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Buying a used 4×4 is a great way to save a lot of money. You can find great used 4WD vehicles that are just a few years old, yet have a much, much smaller price tag than when they were new.
Of course, the “danger” of buying a used 4×4 is that you might not know a lot about the vehicle, how it’s been driven, if it has been abused, and so forth. That’s why you need to ask questions before you hand over a check.
In this quick guide, we’ll explore four questions you need to ask when buying a used 4×4.
Has It Been in an Accident?
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Likely the first question you should ask about a used 4WD is if it has been in an accident.
Some accidents – like fender benders – aren’t a huge deal. But if there’s been significant damage (like to the frame), that could present bigger issues.
Granted, if you’re buying a used 4×4 that has been used for off-roading, it’s not going to be pristine. But you also don’t want to buy a junker that you’ll have to put a ton of money into to make it trail-worthy again.
So, ask if the vehicle has been wrecked. Get the Carfax or Autocheck to see what they say about the vehicle’s history. When you look at the vehicle, inspect the bodywork and look for misaligned panels, shoddy paintwork, dents, and other signs that damage has occurred.
If the seller acknowledges that the vehicle has been wrecked, ask what kind of damage there was, who fixed it, and if the parts used to fix the damage were OEM and if there is any warranty on the repair work. Ask for receipts for the work done, too.
You should also ask to take the vehicle to be inspected. It’s one thing for you to walk around the vehicle and look for damage. It’s another thing for a professional to do a deep dive into its condition.
Buying a Used 4×4: Do Any Accessories Come With It?
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If you buy a used 4×4 off a car dealer’s lot, you’ll get what’s with the vehicle. But if you buy from a private party, you might not get the winch that’s still attached to the front bumper.
Be sure you ask about what’s included in the price, and if need be negotiate the price downward as the seller eliminates accessories from the list.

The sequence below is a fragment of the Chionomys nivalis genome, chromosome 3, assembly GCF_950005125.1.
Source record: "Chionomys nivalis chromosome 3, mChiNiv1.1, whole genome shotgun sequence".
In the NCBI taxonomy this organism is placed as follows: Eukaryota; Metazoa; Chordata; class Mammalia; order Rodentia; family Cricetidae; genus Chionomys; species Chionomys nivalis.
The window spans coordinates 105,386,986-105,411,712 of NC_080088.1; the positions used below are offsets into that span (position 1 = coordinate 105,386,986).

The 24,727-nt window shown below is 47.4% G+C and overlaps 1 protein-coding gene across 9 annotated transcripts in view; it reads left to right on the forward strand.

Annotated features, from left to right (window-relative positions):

If you can find a used 4WD with things like a winch, a roll bar, a light bar, aftermarket bumpers, upgraded wheels and tires, and so forth, it can save you hundreds, if not thousands of dollars. Off-roading accessories can be very expensive when they’re new, and while you’ll pay more for a used 4×4 with accessories, it won’t be nearly as much as it would cost to buy all those accessories yourself.
Just be sure to inspect the condition of any accessories that come with the vehicle when buying a used 4×4. Also test each accessory to ensure it works.
How Many Miles Are on the Vehicle?
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Another important question to ask is how many miles are on the vehicle.
Not only is the number of miles on the vehicle necessary knowledge to have when buying a used 4×4, but the type of miles put on the vehicle is also important.
For example, you might find a high mileage used 4×4 with 145,000 miles on it, but if the miles were primarily on the highway, those are easy miles with few stops and starts, little idling time, and little (if any) off-road miles.
Compare that to a vehicle that’s five years old and only has 20,000 miles on the ticker, but 19,000 of those miles were hard-fought on off-road trails. That vehicle, though it has far fewer miles than the first, might actually be a worse buy given the type of miles it’s run.
Again, it’s important to check the Carfax or Autocheck to determine if the mileage represented is accurate or if there have been odometer issues on the vehicle. If such issues arise, move on to a different option.
Buying a Used 4×4: Is the Price Negotiable?
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When you buy a used 4WD (or any vehicle, for that matter), a primary question to ask is if the price is negotiable.
Even people that have stated in the used car ad that the price is firm will often tell you that there is some wiggle room on the price. Asking the question helps set the stage for negotiation and hopefully saving you some money.
Remember that a price being negotiable doesn’t mean that the seller is open to low-ball offers. If a vehicle is listed for $20,000, offering $12,500 is only going to offend the seller and make the likelihood that they’re willing to work with you on the price much less.
Instead, before making an offer – really, before you ever contact the seller – do some research, find out what a fair price is for the vehicle, and use resources like NADA Guides and Kelly Blue Book to inform the price you offer for the 4×4.
More importantly, though, set a budget and stick to it! In the excitement of buying a new-to-you vehicle, it’s easy to lose your head and spend more than you want. The point of buying used is to save money, and establishing a budget and negotiating on the price with the seller will help you do just that.